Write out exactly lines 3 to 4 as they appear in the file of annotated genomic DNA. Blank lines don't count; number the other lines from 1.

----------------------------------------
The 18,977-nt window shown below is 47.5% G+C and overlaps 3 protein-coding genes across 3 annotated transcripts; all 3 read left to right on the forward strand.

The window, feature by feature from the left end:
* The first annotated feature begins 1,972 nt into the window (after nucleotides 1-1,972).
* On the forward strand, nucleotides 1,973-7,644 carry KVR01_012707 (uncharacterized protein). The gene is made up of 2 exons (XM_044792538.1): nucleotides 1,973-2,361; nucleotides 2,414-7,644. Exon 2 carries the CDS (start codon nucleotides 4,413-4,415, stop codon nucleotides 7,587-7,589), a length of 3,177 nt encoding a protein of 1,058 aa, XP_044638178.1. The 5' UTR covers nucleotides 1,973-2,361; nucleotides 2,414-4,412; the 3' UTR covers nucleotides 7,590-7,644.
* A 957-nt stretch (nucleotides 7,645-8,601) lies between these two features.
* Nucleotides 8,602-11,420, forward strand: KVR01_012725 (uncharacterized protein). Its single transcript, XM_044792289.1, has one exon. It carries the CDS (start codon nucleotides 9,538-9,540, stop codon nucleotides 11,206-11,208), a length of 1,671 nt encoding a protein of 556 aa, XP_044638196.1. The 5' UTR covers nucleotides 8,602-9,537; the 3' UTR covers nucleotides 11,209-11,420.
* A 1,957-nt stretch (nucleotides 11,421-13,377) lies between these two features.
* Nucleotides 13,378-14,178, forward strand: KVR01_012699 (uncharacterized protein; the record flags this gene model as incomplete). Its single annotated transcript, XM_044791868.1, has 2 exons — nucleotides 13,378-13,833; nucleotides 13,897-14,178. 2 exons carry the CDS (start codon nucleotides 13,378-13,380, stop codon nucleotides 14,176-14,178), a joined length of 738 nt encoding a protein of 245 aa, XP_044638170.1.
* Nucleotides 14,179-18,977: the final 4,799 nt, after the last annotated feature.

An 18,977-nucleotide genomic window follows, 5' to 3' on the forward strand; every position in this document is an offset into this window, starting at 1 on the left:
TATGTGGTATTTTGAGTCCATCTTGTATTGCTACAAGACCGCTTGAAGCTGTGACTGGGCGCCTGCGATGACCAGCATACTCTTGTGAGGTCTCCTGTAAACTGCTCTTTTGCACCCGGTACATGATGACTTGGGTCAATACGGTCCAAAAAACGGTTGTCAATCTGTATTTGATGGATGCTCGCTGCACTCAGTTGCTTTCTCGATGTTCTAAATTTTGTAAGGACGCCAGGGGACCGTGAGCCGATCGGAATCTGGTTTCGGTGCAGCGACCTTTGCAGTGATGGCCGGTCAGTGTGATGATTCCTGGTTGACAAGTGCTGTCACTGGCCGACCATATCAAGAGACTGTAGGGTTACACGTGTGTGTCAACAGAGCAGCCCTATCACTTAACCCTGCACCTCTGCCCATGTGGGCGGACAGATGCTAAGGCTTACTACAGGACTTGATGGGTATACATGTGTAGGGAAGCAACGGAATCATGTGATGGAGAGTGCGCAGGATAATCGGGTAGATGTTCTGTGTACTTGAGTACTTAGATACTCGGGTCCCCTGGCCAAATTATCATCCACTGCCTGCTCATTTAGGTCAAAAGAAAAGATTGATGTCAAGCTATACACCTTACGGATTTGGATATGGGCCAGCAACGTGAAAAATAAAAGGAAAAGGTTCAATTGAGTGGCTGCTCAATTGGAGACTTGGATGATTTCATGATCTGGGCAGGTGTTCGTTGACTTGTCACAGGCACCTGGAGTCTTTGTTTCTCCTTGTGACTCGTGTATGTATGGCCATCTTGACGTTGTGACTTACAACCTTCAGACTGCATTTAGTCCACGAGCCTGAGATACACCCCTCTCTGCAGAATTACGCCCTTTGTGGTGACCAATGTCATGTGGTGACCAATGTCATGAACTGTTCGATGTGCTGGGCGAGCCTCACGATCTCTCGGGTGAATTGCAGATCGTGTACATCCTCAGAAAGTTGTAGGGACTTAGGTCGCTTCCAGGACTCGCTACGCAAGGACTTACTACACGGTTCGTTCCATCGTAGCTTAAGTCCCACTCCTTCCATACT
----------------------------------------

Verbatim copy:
* The first annotated feature begins 1,972 nt into the window (after nucleotides 1-1,972).
* On the forward strand, nucleotides 1,973-7,644 carry KVR01_012707 (uncharacterized protein). The gene is made up of 2 exons (XM_044792538.1): nucleotides 1,973-2,361; nucleotides 2,414-7,644. Exon 2 carries the CDS (start codon nucleotides 4,413-4,415, stop codon nucleotides 7,587-7,589), a length of 3,177 nt encoding a protein of 1,058 aa, XP_044638178.1. The 5' UTR covers nucleotides 1,973-2,361; nucleotides 2,414-4,412; the 3' UTR covers nucleotides 7,590-7,644.